Ideal Design and Content of Support Systems for Electronic Teaching Portfolios

Ideal Design and Content of Support Systems for Electronic Teaching Portfolios

Royce Robertson (Walden University, USA)
DOI: 10.4018/978-1-4666-0143-7.ch014

Abstract

Today, higher education institutions need to prepare for technology integration into even the most sacred of rituals: promotion and tenure for faculty members. A holistic approach is necessary to extract the practices and dispositions of the faculty and support providers. This chapter aims to define the Electronic Teaching Portfolio and to describe some conditions to satisfy before implementing a support system. Furthermore, the chapter describes the design and content of an ideal support system that is feasible to implement, given that the institution is willing to commit necessary resources.
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Introduction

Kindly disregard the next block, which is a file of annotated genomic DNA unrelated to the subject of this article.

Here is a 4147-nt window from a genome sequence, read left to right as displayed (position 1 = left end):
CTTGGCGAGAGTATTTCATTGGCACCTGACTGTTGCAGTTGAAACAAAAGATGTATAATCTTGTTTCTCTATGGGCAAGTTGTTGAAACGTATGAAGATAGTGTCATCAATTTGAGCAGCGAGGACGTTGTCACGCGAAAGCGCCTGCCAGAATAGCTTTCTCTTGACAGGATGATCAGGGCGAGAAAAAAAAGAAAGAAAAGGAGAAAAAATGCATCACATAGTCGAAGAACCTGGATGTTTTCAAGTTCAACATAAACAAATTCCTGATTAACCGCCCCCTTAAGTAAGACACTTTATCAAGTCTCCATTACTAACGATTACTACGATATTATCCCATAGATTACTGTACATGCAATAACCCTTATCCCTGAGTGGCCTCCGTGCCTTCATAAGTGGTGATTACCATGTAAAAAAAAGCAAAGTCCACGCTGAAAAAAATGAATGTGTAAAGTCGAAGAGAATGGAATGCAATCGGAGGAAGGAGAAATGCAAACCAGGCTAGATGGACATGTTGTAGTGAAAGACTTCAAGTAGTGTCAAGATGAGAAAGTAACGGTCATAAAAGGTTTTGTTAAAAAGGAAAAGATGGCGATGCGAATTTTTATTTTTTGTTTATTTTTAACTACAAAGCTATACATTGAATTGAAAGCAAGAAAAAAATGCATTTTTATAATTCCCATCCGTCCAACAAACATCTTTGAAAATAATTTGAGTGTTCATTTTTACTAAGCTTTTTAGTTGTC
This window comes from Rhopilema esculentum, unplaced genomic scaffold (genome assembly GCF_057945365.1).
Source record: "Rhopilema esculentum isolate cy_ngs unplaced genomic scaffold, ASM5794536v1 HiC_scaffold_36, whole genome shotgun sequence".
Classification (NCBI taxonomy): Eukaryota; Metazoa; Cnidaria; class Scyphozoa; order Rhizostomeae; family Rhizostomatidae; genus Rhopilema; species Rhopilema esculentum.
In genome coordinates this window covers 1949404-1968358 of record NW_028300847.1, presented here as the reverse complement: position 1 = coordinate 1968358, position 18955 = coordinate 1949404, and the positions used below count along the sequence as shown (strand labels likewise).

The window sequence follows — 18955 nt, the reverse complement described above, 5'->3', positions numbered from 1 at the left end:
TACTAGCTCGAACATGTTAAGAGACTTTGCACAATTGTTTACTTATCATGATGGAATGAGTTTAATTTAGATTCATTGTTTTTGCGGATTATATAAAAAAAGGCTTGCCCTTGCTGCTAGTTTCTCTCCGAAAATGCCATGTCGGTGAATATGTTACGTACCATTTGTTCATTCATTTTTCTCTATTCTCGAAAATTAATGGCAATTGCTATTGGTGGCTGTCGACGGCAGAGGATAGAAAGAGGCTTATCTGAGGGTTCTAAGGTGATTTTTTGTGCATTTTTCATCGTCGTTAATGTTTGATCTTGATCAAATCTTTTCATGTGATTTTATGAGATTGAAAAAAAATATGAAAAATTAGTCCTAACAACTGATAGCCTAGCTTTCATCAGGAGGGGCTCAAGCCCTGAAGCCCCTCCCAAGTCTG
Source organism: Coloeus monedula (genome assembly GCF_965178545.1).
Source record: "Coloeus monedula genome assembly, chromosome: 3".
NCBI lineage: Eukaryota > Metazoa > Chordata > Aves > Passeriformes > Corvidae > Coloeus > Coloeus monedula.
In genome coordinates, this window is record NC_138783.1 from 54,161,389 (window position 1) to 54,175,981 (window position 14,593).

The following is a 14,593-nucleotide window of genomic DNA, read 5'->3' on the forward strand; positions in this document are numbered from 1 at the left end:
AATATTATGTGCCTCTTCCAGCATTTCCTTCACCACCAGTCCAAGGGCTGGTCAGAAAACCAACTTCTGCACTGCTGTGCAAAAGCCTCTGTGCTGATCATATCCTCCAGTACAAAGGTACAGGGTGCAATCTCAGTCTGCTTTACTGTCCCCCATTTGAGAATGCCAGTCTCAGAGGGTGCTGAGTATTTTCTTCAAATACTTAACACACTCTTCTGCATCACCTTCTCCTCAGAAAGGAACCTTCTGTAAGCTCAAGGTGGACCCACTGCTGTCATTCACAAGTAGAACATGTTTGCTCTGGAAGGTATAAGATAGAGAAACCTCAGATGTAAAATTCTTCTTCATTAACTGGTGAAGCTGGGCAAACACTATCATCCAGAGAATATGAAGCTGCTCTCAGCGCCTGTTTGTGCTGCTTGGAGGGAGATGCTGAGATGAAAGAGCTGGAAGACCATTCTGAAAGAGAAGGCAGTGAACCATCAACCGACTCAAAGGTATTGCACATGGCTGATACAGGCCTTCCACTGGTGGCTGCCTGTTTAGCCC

As technology permeates every aspect of higher education (Goodyear, 1998; Green, 1994, 1997, 2003; NCES, 1997; Otieno, 2001), institutions will need to prepare for its integration into even the most sacred of rituals: promotion and tenure. Administration, campus offices, and faculty groups will need to assess the technological and cultural landscapes (Strudler, 2002) of the institution in order to design systems to support faculty members desiring to create electronic portfolios used for promotion and tenure (Johnson, 2003). These Electronic Teaching Portfolios can take many creative and innovative forms (Barrett, 2004; Seldin, 1997); however, their creation can extend the capacity of the typical repertoire of information technology support (Tomes & Higgison, 1998; Starrett, 2004). It is in the best interest of the institution to design a predictable, sustainable system (Hartman & Truman-Davis, 2001; Strudler, 2002; Wetzel & Strudler, 2005) for improving faculty technology skills in pursuit of creating defensible Electronic Teaching Portfolios (Arreola, 1995). This chapter aims to define the Electronic Teaching Portfolio and to describe some conditions to satisfy before implementing a support system. Furthermore, the chapter describes the design and content of an ideal support system that is feasible to implement, given that the institution is willing to commit necessary resources.

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